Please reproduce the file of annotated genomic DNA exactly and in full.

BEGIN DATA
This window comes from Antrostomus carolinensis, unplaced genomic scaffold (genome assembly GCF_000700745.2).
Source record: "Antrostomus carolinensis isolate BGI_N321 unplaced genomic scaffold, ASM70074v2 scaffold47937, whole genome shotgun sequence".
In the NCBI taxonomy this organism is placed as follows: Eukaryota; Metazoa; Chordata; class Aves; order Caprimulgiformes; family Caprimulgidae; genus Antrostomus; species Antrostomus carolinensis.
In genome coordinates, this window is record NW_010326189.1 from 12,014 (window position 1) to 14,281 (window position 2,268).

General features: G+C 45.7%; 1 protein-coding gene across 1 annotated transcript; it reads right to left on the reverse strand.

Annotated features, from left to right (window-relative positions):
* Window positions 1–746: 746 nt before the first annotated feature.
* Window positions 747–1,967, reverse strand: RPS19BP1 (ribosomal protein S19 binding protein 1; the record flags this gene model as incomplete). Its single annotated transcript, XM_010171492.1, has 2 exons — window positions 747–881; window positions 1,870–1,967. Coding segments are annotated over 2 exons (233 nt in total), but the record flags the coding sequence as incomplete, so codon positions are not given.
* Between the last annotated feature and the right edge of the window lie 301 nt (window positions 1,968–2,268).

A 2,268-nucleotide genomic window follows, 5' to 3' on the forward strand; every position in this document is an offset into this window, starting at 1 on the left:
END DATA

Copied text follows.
This window comes from Antrostomus carolinensis, unplaced genomic scaffold (genome assembly GCF_000700745.2).
Source record: "Antrostomus carolinensis isolate BGI_N321 unplaced genomic scaffold, ASM70074v2 scaffold47937, whole genome shotgun sequence".
In the NCBI taxonomy this organism is placed as follows: Eukaryota; Metazoa; Chordata; class Aves; order Caprimulgiformes; family Caprimulgidae; genus Antrostomus; species Antrostomus carolinensis.
In genome coordinates, this window is record NW_010326189.1 from 12,014 (window position 1) to 14,281 (window position 2,268).

General features: G+C 45.7%; 1 protein-coding gene across 1 annotated transcript; it reads right to left on the reverse strand.

Annotated features, from left to right (window-relative positions):
* Window positions 1–746: 746 nt before the first annotated feature.
* Window positions 747–1,967, reverse strand: RPS19BP1 (ribosomal protein S19 binding protein 1; the record flags this gene model as incomplete). Its single annotated transcript, XM_010171492.1, has 2 exons — window positions 747–881; window positions 1,870–1,967. Coding segments are annotated over 2 exons (233 nt in total), but the record flags the coding sequence as incomplete, so codon positions are not given.
* Between the last annotated feature and the right edge of the window lie 301 nt (window positions 1,968–2,268).

A 2,268-nucleotide genomic window follows, 5' to 3' on the forward strand; every position in this document is an offset into this window, starting at 1 on the left: